Tobii distincts saccade and fixations points and notes, among others, indices and amplitudes to both types of gaze data. Most of the data Tobii provides contains measurements in both pixels and mm, for simplicities sake and mostly to save time we neglected the pixel data and only looked at the data in mm.
With “tidying-up” of the elaborate excel file we gained much understanding of the data. An example of this process has been displayed in the image below.
The raw data also includes a lot of information about the eyes of the participant. This kind of data remains almost constant over the full test, for now it would cost way too much time to have a closer look at these results but the data is too interesting to leave unmentioned.
Because we now have a greater understanding of the excel data visualization, we can conduct a more extensive second experiment.
For the fixation points, we used the same dots setup we used in the tests:
From these 5 dots, the bottom left point, point 0, will be the origin (0,0), the top left point will be located at (2.5;22.5), the top right point at (17.5;22.5), the bottom right point at (22.5; 0) and the fourth point, will be located in the middle at (10,10).
Conducting this five point test went well. When looking at the raw data this specific experiment provided, it is important to look at the useful fixation points of each test (the most accurate point located at the coordinates listed above).
Theoretically it should be possible to create results with only as many fixation point as there are points to look at, however, since our own eyes turn out to have limits on this aspect we selected each desirable fixation point manually in the excel file.
In this manual selection of fixation points, fixation point 2 at the picture above, for example, is not to be included.
Using the proper tests with proper calibrations for Ronja, Jerome and Celine, a raw data excel sheet was imported based on this five point test.
Setting point 0 to be the origin and by calculating the average position for each meaningful fixation point for both the left and the right eye of each test participant, an impression of the precision of the Tobii x60 eyetracker while using our test setup can be made. We visualized this impression for every point in the graphs below.
When analysing the results of this Tobii precision experiment, we think it that the overall precision is pretty accurate. Sadly, some big deviations (between 0.5 and 1 cm) are certainly undesirable when looking at a detailed and precise object as a painting.
Several factor are playing a role when explaining the accuracy in using the Tobii x60 device in combination with our test setup.
- The precision of the calibration parameters. These parameters (in terms of measurements) need to be set manually and because of this a mistake (measuring error) is easily made. We suspect we made some small mistakes when setting the parameters of our precision experiment.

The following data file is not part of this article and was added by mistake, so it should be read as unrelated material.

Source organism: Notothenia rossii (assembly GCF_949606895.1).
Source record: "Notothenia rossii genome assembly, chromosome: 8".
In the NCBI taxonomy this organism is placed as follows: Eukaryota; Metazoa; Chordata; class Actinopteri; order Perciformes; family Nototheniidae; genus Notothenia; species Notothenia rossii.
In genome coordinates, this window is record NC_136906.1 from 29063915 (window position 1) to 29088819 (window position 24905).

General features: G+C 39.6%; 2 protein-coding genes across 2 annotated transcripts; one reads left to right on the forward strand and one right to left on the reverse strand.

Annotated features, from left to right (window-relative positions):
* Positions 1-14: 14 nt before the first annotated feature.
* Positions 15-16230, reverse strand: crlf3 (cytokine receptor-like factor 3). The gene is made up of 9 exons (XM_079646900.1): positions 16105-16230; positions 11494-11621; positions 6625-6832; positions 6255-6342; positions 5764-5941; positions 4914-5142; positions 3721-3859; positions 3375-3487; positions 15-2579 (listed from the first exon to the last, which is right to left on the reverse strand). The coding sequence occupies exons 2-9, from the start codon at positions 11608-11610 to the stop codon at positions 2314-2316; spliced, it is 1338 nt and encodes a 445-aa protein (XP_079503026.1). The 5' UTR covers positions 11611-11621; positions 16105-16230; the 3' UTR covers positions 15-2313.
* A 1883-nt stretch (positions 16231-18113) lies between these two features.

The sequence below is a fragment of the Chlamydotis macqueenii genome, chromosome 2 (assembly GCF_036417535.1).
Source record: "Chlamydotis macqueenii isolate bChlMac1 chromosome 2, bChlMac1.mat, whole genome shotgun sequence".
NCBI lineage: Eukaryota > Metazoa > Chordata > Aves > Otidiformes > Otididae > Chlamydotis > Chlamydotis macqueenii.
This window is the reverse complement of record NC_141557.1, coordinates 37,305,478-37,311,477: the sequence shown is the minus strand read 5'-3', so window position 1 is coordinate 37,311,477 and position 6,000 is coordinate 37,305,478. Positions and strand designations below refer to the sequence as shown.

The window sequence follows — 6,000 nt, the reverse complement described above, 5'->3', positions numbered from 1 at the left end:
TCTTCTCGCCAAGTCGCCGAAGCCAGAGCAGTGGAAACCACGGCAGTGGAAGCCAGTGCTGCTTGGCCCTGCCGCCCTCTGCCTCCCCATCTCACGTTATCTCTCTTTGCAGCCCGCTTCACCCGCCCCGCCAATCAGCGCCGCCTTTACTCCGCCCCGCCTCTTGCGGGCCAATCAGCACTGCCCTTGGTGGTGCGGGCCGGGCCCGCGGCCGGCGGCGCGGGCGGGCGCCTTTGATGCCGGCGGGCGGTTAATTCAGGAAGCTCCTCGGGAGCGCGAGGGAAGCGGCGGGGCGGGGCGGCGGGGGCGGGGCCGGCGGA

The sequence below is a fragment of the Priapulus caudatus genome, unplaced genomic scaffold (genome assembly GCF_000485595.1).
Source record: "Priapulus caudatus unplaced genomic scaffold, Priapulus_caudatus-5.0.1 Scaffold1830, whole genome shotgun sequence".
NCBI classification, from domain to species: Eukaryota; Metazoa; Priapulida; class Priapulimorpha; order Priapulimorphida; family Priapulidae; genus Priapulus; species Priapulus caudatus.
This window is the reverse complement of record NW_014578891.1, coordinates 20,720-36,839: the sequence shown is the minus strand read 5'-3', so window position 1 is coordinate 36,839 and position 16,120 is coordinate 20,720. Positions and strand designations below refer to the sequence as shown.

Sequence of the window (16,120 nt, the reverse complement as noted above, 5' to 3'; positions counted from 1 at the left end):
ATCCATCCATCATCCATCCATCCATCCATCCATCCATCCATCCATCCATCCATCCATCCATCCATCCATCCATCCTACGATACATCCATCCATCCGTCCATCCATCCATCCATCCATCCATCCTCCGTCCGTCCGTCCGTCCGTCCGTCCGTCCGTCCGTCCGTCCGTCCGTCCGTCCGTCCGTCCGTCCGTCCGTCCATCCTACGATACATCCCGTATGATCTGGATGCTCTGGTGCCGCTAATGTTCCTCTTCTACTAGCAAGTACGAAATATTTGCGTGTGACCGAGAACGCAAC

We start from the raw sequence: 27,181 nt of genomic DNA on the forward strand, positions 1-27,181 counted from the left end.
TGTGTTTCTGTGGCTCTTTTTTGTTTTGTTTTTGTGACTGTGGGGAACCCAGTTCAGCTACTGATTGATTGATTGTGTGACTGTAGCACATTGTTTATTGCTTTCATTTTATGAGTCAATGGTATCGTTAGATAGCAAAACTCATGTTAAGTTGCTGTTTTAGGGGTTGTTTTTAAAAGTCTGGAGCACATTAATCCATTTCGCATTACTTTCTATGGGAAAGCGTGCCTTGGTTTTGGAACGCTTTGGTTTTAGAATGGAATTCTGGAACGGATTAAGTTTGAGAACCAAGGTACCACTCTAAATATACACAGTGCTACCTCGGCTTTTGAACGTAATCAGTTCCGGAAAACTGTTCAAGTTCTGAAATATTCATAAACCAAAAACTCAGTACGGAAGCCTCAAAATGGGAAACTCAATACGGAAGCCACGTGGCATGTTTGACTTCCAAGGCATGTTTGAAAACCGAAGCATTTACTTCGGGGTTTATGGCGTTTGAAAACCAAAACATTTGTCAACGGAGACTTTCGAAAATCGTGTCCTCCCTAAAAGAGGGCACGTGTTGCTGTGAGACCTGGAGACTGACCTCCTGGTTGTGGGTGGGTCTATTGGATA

- The precision of the human eye. Usually Jerome wears glasses but he did not wear them during the test. His right eye (-0.5) turned out slightly less accurate compared to his left eye (-0.25). An interesting, yet logical result.
- Physical factors, bigger and darker eyes tend to perform better.
- Psychological factors, distracted test subjects perform less accurate in our specific test.
- The method of this specific experiment. Strictly taken, it is not correct to set the first point in the point test as the origin of an axes system. If this first point is, by accident, flawed all the other points can falsely be perceived as flawed as well. Despite this possibly incorrect origin, we still chose to conduct this specific experiment because it is an efficient and fast way to receive fairly trustworthy information about the precision of the Tobii x60 device combined with our test setup. Using 3 test subjects instead of one increases this trustworthiness even more.
- The actual precision restrictions of the Tobii x60 eye tracking device.
In the case that test subjects are supposed to look at a painting, and the precision of the calibration parameters is set as precisely as possible, the precision of the human eye and the actual precision of the eye tracker device are playing important parts. If the eye turns out to be not precise enough, this would not influence the test results.
Because we think it is safe to say the actual precision restriction of the Tobii x60 eye tracking device is limited to a few millimeters, using our setup and the x60 will give results accurate enough to perform proper art tracking experiments.
In short, we think it is safe to say our specific setup combined with the x60, is accurate enough and thus can be used in an experiment to see where experts and ordinary people look at when asked to perceive gloss. Goal achieved.